Hit the BALL, Jack

Beanie, a Shih Tzu belonging to Jack Nicholson's 7-year-old son, has had an unfortunate run-in with the actor's golf club. The New York Daily News reported yesterday that Nicholson was hitting some balls into a canyon from the lawn of his Los Angeles home when the pooch got in the way of his backswing and ended up flying into the bushes. "My God, I've killed my son's dog," Nicholson cried out. Luckily, the dog survived, with the help of 57 stitches.

Nicholson made the headlines in 1994 for taking his golf club to another motorist's car during a scuffle at a traffic light. The actor's spokesman wouldn't comment on the new report, but Lisa Lange, a spokeswoman for People for the Ethical Treatment of Animals, said, "If it truly was an accident, then he must feel wretched for hurting the dog."

Wedding? What Wedding?

Rolling Stones rocker Mick Jagger and Texan model Jerry Hall were never really married, the couple's lawyers announced yesterday. After 20-plus years of coupledom and four children, Jagger and Hall are separating and obtaining an annulment, heading off a possibly nasty divorce trial by agreeing that their 1990 wedding in Bali was not legal under British law.

Jagger, 55, and Hall had been scheduled to start divorce proceedings in London yesterday but instead reached an undisclosed financial settlement. Hall, 43, filed for divorce in January over Jagger's alleged adultery with a Brazilian model who later gave birth to a child. Hall is reportedly seeking up to $50 million of the singer's $240 million fortune, as well as the couple's London home.

Heston in the Cross Hairs

Bad timing? Just when British politicians are consumed with the issue of disarmament (by the Irish Republican Army), America's "Mr. Gun," Charlton Heston, is taking a turn on the London stage. The 75-year-old actor and his 75-year-old wife, Lydia, have just opened at the Theatre Royal, Haymarket, in the hardy perennial "Love Letters."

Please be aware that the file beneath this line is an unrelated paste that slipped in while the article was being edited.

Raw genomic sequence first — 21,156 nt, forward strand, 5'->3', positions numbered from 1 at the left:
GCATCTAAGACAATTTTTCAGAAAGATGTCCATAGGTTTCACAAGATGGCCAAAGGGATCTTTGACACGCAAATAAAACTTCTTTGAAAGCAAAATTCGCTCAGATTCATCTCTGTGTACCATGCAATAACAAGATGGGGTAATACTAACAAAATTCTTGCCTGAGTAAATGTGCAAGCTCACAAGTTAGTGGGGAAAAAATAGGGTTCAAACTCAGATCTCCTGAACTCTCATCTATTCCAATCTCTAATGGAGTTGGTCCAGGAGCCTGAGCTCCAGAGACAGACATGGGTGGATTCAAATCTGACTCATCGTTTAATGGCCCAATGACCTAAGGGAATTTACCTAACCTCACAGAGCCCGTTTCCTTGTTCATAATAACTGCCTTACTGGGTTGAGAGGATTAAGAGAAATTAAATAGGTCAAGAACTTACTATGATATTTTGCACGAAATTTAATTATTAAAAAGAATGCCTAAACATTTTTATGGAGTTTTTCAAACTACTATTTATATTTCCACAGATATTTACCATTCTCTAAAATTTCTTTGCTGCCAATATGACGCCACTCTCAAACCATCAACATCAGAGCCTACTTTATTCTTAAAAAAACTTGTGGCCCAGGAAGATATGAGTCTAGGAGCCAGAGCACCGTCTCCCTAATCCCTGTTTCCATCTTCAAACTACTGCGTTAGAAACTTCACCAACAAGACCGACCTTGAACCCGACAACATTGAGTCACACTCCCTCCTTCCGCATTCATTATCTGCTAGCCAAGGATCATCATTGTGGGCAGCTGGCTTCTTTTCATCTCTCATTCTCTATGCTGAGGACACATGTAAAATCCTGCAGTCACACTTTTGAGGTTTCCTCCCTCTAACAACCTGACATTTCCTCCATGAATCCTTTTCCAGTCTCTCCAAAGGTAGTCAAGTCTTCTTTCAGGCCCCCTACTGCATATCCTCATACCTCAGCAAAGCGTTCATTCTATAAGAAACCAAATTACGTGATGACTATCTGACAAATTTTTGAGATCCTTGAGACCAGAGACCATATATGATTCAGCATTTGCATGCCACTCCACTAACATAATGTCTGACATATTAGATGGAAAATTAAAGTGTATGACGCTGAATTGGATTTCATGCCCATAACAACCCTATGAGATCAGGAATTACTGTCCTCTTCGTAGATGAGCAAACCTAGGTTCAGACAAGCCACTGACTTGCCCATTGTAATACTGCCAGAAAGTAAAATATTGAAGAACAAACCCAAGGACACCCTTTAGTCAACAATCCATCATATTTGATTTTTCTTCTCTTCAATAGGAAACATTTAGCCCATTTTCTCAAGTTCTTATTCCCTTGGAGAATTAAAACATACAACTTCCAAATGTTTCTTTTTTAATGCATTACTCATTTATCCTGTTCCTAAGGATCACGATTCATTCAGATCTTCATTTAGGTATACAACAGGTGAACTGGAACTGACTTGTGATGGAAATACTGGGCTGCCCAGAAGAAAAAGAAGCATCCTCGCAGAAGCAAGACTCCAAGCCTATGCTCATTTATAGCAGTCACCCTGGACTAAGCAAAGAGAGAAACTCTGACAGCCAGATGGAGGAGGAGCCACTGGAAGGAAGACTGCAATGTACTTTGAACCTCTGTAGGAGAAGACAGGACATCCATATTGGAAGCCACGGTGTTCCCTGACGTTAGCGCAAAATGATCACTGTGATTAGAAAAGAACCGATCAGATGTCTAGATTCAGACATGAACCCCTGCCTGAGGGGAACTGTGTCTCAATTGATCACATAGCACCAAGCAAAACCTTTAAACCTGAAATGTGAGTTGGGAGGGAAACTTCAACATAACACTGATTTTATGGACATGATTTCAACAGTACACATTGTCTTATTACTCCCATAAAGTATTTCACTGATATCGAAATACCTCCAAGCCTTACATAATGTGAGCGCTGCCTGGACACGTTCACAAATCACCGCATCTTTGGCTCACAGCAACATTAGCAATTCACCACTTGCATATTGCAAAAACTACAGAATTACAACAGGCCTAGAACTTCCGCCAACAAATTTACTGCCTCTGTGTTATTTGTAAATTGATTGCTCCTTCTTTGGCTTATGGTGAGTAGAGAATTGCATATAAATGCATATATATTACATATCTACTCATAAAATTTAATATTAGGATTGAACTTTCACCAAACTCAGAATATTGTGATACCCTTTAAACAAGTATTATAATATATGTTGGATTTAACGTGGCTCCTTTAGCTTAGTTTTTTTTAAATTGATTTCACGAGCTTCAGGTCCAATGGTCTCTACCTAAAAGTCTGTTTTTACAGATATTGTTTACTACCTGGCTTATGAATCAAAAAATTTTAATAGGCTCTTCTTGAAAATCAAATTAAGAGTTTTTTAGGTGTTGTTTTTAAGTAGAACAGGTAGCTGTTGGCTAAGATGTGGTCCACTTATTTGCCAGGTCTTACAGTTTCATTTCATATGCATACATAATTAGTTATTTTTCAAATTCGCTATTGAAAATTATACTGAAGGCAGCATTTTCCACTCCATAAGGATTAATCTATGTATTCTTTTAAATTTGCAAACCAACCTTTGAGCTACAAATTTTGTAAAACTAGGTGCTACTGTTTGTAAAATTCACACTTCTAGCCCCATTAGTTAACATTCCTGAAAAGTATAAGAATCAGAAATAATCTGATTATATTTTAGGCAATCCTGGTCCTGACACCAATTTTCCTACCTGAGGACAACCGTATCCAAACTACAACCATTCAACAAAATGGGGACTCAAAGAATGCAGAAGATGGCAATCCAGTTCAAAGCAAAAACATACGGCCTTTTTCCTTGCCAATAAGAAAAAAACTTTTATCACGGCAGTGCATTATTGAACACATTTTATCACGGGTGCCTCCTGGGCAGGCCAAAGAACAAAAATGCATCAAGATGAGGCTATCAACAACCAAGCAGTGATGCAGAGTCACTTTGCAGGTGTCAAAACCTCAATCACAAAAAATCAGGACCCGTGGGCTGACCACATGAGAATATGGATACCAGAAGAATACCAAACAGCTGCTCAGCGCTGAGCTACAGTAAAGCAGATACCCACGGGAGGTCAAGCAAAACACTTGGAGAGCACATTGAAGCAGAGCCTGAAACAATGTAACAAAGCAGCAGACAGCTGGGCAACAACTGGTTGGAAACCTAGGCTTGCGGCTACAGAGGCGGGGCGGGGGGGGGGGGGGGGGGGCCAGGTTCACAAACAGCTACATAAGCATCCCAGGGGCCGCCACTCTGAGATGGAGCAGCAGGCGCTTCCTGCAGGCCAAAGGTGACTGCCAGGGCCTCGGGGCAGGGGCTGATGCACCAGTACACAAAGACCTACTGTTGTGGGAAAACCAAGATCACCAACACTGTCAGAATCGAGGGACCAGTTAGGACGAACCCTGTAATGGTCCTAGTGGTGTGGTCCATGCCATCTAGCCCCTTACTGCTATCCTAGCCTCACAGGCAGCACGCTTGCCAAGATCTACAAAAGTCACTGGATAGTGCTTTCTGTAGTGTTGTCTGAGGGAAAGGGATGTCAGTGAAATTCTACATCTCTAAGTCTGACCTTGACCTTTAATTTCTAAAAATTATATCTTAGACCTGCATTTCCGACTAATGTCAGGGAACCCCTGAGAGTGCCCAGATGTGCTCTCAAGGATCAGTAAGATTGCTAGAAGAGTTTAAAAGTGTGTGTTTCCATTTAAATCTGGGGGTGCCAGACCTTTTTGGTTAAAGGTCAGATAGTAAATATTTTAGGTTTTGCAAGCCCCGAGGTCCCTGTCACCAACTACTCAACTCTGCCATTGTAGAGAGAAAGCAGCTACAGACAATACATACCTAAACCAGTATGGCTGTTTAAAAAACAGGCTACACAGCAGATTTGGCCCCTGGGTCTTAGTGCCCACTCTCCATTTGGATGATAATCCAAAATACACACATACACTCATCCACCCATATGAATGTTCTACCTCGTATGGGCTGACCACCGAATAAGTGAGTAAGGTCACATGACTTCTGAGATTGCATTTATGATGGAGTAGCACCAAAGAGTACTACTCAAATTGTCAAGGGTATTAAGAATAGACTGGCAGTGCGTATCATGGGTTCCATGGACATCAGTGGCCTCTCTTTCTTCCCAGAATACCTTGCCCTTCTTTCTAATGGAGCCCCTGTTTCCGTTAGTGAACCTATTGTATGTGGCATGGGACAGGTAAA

Initial reviews have been unkind. The play is "preposterous guff" and the performances "torpid," the Independent said. The Daily Telegraph brushed off Charlton as "self-adoring" but liked Lydia. "If anyone deserves a medal," the paper said, "it is Lydia, not Charlton Heston. How on earth does she put up with him?"

Dirty Dancing at Disney

Naughty, naughty. It looks like Disney World will administer a few flicks of the mouse tail to some employees who got a little too dirty while dancing for hundreds of nightclub patrons during last month's Gay Days at the Orlando attraction.

A video surreptitiously filmed by the Christian Action Network shows a lot of bare-chested men grooving on the crowded dance floor of an over-21 nightclub, while Disney dancers onstage performed some sexually suggestive routines. The conservative religious group wants Disney World to warn families about the annual Gay Days event, which is not sponsored by Disney.

The company won't do that, but a Disney spokesman acknowledged that some routines were "inappropriate" and said the dancers would be disciplined.

End Notes

The "Austin Powers" sequel is too racy for Malaysia's censors. The country's National Film Censorship Board this week banned "The Spy Who Shagged Me," saying it has too much sexual innuendo . . . TV talk show host Oprah Winfrey will publish a new monthly women's magazine, set to debut in March. Hearst Magazines is her partner in the venture . . . Rock-and-roll bad girl Courtney Love played good Samaritan on Thursday and helped three car-accident victims on a western Canada highway. Love, who was headed to Calgary to appear in an alternative rock festival, brought the victims onto her tour bus and offered them first aid and warm tea.

CAPTION: Jack Nicholson, hitting it off badly with another dog in the 1997 movie "As Good as It Gets."